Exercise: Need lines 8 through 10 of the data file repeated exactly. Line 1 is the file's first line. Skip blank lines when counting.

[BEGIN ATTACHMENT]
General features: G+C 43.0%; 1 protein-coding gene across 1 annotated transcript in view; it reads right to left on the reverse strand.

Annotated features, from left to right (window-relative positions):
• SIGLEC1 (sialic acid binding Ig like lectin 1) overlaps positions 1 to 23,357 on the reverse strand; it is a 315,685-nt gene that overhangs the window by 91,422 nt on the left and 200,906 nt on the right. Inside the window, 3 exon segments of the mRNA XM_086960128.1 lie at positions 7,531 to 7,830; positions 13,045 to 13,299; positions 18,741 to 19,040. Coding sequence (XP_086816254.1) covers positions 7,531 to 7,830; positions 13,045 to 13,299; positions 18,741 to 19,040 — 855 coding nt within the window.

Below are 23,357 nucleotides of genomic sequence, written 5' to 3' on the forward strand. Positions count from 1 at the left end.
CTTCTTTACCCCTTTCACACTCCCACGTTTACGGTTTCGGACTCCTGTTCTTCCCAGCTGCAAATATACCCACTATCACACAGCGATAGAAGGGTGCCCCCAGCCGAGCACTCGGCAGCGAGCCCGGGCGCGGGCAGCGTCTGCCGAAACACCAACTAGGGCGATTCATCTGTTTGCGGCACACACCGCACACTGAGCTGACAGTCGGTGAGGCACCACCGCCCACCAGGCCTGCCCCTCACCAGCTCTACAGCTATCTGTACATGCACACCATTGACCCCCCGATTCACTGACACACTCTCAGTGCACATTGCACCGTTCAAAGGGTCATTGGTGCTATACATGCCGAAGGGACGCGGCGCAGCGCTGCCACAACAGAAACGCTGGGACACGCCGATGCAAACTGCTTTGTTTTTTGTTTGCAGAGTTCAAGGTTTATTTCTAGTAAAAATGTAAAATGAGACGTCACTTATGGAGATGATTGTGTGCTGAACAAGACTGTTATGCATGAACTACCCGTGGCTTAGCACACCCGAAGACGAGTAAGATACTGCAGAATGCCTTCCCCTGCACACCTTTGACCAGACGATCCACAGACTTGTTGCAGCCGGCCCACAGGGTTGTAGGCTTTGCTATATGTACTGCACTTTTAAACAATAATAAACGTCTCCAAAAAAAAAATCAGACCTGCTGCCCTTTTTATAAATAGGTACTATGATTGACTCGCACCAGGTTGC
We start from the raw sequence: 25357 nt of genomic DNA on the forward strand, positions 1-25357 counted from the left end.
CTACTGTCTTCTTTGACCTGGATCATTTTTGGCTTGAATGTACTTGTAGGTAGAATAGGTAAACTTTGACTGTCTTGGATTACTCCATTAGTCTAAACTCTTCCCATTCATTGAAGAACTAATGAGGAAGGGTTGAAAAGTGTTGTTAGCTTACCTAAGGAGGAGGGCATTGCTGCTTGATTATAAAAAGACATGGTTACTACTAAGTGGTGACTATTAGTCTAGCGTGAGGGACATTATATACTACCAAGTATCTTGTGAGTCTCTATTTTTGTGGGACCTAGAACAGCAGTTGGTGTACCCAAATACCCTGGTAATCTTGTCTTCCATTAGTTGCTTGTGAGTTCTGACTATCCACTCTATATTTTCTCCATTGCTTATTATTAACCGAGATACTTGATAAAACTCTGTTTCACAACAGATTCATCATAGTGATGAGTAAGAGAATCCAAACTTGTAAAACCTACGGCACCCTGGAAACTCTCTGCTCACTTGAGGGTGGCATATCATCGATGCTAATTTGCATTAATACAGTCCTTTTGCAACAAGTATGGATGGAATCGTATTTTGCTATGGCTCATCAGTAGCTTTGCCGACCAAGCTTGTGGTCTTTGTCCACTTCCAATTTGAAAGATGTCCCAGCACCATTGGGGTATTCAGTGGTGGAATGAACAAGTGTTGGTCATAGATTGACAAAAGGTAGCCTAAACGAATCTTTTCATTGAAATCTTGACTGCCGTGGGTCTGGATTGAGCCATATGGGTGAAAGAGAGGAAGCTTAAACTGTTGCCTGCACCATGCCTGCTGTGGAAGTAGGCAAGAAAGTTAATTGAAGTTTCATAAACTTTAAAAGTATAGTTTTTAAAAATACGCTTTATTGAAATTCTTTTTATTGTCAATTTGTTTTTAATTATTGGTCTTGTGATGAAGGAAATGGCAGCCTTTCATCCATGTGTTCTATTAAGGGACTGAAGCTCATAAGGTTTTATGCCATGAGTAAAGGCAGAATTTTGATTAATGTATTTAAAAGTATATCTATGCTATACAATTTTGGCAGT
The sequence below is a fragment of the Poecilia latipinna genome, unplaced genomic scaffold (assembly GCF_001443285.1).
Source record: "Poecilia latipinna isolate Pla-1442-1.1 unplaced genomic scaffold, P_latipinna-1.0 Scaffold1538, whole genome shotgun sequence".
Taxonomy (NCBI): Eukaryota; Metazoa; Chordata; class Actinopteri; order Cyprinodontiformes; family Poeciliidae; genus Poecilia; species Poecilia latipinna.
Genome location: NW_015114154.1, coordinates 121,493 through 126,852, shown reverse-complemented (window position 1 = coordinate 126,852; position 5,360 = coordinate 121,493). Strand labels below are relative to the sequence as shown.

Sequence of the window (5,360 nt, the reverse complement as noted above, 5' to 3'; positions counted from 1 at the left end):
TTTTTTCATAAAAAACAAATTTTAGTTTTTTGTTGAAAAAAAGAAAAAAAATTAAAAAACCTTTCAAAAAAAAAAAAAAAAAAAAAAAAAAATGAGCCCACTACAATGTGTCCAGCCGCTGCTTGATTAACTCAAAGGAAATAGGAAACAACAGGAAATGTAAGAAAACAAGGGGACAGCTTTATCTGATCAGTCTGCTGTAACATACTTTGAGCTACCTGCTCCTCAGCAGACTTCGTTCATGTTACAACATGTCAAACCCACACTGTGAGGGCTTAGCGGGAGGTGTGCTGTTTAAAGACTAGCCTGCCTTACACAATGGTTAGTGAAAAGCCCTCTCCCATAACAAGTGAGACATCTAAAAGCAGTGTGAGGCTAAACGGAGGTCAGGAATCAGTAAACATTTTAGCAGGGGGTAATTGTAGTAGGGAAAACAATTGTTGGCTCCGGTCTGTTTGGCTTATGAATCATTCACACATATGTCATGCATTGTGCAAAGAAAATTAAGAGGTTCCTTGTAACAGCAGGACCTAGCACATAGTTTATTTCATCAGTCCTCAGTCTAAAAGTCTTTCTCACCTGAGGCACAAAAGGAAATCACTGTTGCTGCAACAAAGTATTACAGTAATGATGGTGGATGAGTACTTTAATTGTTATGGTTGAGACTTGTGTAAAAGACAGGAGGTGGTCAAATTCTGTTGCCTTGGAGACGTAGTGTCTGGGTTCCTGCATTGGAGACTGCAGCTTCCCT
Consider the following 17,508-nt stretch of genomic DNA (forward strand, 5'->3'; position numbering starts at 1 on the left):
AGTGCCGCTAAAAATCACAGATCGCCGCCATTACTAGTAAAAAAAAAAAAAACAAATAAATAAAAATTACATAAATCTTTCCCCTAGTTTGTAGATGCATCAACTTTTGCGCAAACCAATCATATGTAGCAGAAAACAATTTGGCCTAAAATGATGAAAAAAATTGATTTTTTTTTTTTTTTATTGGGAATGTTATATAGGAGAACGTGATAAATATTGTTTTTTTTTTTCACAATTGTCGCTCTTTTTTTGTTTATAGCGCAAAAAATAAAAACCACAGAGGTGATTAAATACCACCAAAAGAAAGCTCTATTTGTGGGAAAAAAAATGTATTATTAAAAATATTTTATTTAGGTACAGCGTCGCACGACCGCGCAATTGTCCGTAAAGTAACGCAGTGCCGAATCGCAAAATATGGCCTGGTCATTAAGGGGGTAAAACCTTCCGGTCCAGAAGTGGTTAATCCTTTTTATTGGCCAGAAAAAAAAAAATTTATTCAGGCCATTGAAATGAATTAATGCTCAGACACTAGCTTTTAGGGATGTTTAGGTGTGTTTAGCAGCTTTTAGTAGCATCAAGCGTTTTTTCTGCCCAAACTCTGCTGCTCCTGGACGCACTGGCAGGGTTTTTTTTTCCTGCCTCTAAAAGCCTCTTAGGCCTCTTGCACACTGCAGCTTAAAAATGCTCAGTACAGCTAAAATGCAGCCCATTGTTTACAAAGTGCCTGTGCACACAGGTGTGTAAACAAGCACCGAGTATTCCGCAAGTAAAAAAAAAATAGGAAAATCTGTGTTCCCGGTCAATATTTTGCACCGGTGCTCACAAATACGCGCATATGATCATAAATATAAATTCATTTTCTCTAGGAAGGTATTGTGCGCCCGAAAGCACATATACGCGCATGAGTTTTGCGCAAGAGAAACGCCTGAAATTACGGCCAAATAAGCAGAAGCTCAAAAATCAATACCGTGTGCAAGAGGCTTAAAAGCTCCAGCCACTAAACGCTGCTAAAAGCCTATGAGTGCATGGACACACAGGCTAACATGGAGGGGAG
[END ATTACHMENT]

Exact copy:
The sequence below is a fragment of the Poecilia latipinna genome, unplaced genomic scaffold (assembly GCF_001443285.1).
Source record: "Poecilia latipinna isolate Pla-1442-1.1 unplaced genomic scaffold, P_latipinna-1.0 Scaffold1538, whole genome shotgun sequence".
Taxonomy (NCBI): Eukaryota; Metazoa; Chordata; class Actinopteri; order Cyprinodontiformes; family Poeciliidae; genus Poecilia; species Poecilia latipinna.